Babyboomers Might Find it Hard to Shop at REI
My husband often drags me to shop at the Sacramento REI over by Arden Fair when we’re about to take any kind of a trip that will expose us to the elements. He’s such a Boy Scout. We are visiting the southeastern area of Alaska this September. It rains a lot in the Inside Passage; it is often misty. I suspect he’s worried that our small ship will hit an iceberg and sink or the captain will die of a heart attack out in the middle of nowhere. My husband is the kind of guy who would wear a hidden passport hung by a string around his neck.
So, off to REI we go to buy shirts and jackets made from wicking material, base layers, second layers, outer layer garments that are not cotton — because you can’t wear too many layers in Alaska. The problem I discovered with trying to shop REI is much of the women’s recreational clothing at REI is made out of spandex or closely tailored. REI seemed to be more forgiving in the men’s department but not the women’s. This store fits a nitch. Targets its customers. And I think REI is saying that women Babyboomers should not shop at REI unless they are spring chickens, fit as a fiddle, right as rain and all those other spindly descriptions adults over 60 use.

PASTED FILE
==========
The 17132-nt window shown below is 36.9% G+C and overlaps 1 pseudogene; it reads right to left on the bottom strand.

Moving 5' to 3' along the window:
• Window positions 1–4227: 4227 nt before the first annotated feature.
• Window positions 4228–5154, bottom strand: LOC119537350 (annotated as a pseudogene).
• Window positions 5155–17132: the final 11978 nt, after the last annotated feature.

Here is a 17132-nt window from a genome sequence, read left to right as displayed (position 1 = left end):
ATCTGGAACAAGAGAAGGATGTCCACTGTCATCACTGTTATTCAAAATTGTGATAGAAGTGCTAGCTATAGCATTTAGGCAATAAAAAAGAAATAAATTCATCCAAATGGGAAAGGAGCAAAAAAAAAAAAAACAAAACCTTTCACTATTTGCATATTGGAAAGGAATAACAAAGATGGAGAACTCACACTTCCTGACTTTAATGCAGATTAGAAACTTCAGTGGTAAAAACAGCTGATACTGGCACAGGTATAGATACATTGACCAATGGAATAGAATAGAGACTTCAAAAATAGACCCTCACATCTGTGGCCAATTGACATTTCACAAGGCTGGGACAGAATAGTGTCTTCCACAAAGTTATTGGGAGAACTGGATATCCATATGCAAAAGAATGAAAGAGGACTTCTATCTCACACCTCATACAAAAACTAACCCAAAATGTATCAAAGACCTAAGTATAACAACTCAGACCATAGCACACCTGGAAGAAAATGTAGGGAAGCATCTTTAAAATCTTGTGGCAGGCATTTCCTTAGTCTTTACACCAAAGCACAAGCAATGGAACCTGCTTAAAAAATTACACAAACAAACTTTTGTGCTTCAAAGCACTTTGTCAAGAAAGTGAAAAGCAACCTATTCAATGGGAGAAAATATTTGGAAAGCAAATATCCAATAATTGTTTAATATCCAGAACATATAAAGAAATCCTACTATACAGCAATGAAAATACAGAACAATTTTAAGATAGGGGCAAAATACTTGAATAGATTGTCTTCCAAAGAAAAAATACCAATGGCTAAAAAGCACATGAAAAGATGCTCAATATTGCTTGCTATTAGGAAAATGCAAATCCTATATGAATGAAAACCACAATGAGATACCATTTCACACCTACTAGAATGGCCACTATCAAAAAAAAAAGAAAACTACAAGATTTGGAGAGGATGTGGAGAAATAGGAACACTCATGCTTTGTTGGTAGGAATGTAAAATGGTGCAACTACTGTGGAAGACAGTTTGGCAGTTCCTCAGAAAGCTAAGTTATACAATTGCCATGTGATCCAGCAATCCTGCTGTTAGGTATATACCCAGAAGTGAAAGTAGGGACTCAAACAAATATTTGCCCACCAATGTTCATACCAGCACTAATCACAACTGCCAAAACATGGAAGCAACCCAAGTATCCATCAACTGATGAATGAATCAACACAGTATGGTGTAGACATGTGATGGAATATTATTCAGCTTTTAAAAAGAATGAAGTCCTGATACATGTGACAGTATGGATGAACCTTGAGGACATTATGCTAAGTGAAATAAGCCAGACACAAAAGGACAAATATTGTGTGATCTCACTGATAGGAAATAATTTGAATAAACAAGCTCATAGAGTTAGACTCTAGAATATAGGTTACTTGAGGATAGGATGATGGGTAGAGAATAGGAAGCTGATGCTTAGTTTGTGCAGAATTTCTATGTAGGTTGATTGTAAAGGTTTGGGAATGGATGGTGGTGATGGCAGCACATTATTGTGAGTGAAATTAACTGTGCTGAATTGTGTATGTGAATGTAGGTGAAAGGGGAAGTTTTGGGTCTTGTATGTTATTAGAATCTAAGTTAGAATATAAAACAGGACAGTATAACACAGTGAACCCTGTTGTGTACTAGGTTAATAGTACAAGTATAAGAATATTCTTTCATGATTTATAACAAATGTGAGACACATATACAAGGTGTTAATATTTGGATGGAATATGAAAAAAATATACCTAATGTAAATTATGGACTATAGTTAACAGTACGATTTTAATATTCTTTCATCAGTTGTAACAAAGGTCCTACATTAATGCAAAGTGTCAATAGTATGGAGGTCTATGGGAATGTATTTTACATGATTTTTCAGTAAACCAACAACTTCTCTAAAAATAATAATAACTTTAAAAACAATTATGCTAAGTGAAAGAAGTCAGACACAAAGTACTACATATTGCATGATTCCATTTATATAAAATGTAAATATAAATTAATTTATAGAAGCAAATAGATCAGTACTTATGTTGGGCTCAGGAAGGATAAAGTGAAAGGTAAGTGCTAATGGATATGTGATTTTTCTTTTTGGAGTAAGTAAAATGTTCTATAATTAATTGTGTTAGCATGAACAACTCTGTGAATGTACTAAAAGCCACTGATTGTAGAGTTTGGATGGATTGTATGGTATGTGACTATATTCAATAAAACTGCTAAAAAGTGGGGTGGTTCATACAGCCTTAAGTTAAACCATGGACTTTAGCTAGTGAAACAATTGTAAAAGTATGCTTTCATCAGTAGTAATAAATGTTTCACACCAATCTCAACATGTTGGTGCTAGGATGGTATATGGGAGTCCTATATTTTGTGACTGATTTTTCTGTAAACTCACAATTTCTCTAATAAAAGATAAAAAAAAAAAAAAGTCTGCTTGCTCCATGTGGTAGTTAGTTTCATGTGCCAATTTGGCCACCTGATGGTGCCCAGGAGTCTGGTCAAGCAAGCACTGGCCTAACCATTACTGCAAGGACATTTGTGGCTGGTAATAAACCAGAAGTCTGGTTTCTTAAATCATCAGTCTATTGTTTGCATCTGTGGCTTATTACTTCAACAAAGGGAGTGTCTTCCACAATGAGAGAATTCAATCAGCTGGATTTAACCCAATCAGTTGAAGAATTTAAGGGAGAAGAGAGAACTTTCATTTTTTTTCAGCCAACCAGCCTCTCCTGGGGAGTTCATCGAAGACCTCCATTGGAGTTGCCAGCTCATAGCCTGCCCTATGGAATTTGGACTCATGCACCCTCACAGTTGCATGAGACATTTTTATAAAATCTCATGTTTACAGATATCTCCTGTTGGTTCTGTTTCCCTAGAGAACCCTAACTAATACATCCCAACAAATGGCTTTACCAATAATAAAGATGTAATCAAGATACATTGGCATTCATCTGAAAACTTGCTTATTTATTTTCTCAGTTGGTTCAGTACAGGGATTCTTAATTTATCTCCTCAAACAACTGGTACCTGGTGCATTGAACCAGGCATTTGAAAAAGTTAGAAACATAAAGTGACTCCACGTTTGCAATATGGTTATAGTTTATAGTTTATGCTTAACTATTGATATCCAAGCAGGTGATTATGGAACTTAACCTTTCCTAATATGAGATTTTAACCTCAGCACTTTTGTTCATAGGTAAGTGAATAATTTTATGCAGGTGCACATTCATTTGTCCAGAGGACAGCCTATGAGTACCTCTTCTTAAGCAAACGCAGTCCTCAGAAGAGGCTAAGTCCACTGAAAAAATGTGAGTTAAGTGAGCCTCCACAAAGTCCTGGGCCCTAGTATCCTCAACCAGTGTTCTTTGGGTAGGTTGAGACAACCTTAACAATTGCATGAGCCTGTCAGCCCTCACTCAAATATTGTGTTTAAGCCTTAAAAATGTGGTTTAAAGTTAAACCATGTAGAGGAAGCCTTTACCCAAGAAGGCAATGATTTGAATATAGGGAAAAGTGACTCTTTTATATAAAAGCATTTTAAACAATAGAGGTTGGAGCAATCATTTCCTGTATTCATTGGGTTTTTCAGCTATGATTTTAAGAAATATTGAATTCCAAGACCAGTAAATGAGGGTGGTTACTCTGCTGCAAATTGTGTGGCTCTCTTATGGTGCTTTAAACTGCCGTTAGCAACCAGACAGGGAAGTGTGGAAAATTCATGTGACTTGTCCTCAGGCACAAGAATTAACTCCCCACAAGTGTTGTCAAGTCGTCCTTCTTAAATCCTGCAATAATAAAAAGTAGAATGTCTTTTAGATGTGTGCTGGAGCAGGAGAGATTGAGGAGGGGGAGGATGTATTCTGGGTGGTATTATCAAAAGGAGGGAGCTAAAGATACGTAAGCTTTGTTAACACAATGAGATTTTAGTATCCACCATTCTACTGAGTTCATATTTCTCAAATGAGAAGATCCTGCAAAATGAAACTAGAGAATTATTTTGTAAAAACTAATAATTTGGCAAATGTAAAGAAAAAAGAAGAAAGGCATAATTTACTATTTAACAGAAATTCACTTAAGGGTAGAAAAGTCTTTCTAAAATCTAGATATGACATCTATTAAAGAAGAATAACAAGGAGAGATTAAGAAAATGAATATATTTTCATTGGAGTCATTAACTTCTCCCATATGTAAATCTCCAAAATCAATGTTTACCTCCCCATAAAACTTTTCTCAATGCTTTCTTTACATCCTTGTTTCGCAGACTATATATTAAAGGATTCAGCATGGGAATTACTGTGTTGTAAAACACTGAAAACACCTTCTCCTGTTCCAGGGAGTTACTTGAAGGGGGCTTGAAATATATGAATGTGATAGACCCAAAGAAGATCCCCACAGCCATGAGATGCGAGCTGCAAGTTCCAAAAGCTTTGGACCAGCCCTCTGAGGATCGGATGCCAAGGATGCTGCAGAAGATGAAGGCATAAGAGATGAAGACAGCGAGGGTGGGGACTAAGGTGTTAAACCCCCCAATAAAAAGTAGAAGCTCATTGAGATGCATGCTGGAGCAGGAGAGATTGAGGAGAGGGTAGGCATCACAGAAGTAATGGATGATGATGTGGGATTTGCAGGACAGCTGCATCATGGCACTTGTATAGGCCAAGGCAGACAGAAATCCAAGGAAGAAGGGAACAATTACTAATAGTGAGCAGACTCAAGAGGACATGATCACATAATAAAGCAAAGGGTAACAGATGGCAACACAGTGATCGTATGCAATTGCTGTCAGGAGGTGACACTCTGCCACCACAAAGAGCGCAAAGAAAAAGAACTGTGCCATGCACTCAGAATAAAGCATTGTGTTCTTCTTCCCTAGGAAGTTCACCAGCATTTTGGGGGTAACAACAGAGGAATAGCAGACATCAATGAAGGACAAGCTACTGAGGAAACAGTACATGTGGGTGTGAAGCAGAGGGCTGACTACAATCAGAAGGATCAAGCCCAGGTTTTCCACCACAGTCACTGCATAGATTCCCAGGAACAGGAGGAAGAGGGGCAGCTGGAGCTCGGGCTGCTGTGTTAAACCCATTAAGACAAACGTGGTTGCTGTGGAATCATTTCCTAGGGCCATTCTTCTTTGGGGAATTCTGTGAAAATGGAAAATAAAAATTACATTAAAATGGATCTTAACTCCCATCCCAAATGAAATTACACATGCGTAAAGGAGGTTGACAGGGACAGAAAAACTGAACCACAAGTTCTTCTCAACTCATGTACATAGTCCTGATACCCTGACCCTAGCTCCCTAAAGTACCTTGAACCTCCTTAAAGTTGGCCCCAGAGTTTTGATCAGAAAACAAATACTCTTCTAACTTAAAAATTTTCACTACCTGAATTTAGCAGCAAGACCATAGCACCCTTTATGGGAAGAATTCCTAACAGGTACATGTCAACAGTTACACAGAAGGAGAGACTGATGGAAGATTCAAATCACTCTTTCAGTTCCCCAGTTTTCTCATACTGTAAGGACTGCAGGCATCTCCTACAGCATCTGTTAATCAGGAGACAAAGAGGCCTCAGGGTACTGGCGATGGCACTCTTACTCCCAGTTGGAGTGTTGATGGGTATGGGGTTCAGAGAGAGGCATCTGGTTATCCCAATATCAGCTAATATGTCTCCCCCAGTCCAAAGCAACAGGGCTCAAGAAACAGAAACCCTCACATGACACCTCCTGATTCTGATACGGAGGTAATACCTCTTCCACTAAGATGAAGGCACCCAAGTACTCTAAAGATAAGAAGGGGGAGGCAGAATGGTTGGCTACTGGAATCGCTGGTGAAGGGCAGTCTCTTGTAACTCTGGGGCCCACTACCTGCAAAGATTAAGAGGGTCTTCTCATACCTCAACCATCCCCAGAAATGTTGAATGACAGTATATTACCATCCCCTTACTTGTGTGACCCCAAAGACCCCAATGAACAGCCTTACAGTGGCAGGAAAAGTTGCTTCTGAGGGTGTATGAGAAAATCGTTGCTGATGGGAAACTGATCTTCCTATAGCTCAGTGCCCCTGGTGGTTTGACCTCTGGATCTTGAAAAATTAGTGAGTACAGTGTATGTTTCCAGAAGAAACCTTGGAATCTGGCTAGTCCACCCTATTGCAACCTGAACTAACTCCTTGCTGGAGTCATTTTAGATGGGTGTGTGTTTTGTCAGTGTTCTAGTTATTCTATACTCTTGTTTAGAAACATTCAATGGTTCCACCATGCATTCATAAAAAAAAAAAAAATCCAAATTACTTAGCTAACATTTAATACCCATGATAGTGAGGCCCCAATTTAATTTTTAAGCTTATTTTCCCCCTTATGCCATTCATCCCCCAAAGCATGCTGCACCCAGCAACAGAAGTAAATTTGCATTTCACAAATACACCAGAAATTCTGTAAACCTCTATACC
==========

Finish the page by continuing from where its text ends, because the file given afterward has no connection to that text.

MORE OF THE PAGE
Well, what do you expect from a store where the men who look like broasted chickens shop for bicycle shorts? REI sells to the camping enthusiasts, hiking and biking and kayaking guys, and many of those people could be poster models for outdoor fun in California.
You’d think the store could have a special section for us Babyboomers who don’t always have the luxury of an elliptical in the bedroom, but no. As we were about to approach the check-out line, my husband pointed out the little camping tents for cats. There was a row of miniature tents stacked on a shelf right in front of us. How ingenious. The tents were big enough for a small dog though like, oh, I dunno, a Pekingese or even a pair of Chihuahuas. Perfect for a baby, too, I figured, so parents wouldn’t accidentally roll over on the kid. It’s a great solution for young families who want to camp together. What will they think of next?
Except those tents were models of the large tents. Very funny, Adam. I guess there’s not enough room in the store to set up the big tents so shoppers can see what they look like. If there’s not enough room for that, there’s probably not enough room for a Babyboomer section. Drats.